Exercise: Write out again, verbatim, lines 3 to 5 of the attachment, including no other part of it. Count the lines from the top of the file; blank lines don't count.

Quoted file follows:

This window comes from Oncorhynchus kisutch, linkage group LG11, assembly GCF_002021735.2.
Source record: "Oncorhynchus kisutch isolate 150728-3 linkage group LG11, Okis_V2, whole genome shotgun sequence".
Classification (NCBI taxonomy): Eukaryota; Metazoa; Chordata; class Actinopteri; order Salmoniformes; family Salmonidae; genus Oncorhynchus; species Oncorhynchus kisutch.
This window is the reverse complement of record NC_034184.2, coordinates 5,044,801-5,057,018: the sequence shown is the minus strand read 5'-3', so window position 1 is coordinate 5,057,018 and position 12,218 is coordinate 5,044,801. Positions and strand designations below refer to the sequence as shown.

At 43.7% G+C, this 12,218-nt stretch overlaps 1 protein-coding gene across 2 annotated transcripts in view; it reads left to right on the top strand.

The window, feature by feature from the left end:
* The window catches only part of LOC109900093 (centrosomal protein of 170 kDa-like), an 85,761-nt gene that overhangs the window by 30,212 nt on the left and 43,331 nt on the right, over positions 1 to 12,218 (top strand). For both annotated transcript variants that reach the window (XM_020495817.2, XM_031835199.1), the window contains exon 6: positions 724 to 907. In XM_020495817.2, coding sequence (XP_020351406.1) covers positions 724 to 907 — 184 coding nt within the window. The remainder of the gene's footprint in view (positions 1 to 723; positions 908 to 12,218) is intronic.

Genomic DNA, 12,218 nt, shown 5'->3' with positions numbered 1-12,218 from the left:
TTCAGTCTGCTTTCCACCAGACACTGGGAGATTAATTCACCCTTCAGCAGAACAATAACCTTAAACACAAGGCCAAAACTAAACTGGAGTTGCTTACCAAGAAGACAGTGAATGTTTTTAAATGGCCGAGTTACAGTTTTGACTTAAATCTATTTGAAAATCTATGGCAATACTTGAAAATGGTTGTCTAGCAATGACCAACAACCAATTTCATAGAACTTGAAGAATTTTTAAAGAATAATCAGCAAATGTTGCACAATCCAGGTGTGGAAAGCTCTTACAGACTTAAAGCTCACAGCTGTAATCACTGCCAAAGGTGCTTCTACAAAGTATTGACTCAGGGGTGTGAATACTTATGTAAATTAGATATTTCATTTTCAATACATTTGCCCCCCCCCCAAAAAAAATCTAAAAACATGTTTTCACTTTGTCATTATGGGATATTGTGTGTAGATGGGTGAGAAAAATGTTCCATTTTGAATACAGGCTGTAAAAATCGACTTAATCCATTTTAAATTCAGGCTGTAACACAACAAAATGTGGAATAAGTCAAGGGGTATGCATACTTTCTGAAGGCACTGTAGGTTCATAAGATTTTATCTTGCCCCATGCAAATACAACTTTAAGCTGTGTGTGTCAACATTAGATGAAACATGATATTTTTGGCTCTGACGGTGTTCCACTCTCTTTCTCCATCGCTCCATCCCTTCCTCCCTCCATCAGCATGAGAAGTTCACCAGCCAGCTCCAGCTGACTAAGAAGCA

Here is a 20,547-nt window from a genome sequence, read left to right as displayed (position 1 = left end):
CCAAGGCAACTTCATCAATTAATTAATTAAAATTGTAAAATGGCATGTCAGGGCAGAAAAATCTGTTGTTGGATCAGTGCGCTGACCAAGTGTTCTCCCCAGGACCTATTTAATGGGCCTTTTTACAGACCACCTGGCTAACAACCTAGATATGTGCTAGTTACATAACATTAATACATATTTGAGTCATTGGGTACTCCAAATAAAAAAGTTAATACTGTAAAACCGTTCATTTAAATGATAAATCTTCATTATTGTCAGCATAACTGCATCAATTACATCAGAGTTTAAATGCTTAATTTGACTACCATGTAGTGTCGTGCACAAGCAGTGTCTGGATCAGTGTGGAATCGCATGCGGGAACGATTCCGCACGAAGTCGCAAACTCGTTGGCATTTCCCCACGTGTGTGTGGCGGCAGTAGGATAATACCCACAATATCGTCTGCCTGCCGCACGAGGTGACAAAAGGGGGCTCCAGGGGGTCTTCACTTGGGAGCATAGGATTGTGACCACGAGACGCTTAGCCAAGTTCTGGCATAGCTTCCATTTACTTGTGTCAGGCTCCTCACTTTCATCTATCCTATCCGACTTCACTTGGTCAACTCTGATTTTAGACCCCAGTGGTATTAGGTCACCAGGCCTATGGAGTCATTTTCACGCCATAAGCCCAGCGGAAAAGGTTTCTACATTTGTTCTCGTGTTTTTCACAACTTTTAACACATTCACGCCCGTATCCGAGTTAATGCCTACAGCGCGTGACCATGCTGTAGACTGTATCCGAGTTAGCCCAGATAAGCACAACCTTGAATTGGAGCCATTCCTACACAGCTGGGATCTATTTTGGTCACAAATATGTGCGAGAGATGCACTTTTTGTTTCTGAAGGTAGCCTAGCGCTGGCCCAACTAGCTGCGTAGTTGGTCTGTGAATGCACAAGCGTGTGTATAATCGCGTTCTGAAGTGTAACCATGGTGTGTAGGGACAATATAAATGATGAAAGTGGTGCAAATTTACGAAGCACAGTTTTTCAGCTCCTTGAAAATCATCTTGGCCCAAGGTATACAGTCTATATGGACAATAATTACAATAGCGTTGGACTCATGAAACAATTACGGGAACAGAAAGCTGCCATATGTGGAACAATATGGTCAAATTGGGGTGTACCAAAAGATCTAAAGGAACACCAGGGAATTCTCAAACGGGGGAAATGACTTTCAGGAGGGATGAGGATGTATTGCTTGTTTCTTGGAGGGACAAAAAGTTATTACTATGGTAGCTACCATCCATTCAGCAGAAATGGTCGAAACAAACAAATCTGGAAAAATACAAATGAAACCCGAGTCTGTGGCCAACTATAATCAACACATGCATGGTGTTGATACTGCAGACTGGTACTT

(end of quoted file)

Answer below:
Classification (NCBI taxonomy): Eukaryota; Metazoa; Chordata; class Actinopteri; order Salmoniformes; family Salmonidae; genus Oncorhynchus; species Oncorhynchus kisutch.
This window is the reverse complement of record NC_034184.2, coordinates 5,044,801-5,057,018: the sequence shown is the minus strand read 5'-3', so window position 1 is coordinate 5,057,018 and position 12,218 is coordinate 5,044,801. Positions and strand designations below refer to the sequence as shown.

At 43.7% G+C, this 12,218-nt stretch overlaps 1 protein-coding gene across 2 annotated transcripts in view; it reads left to right on the top strand.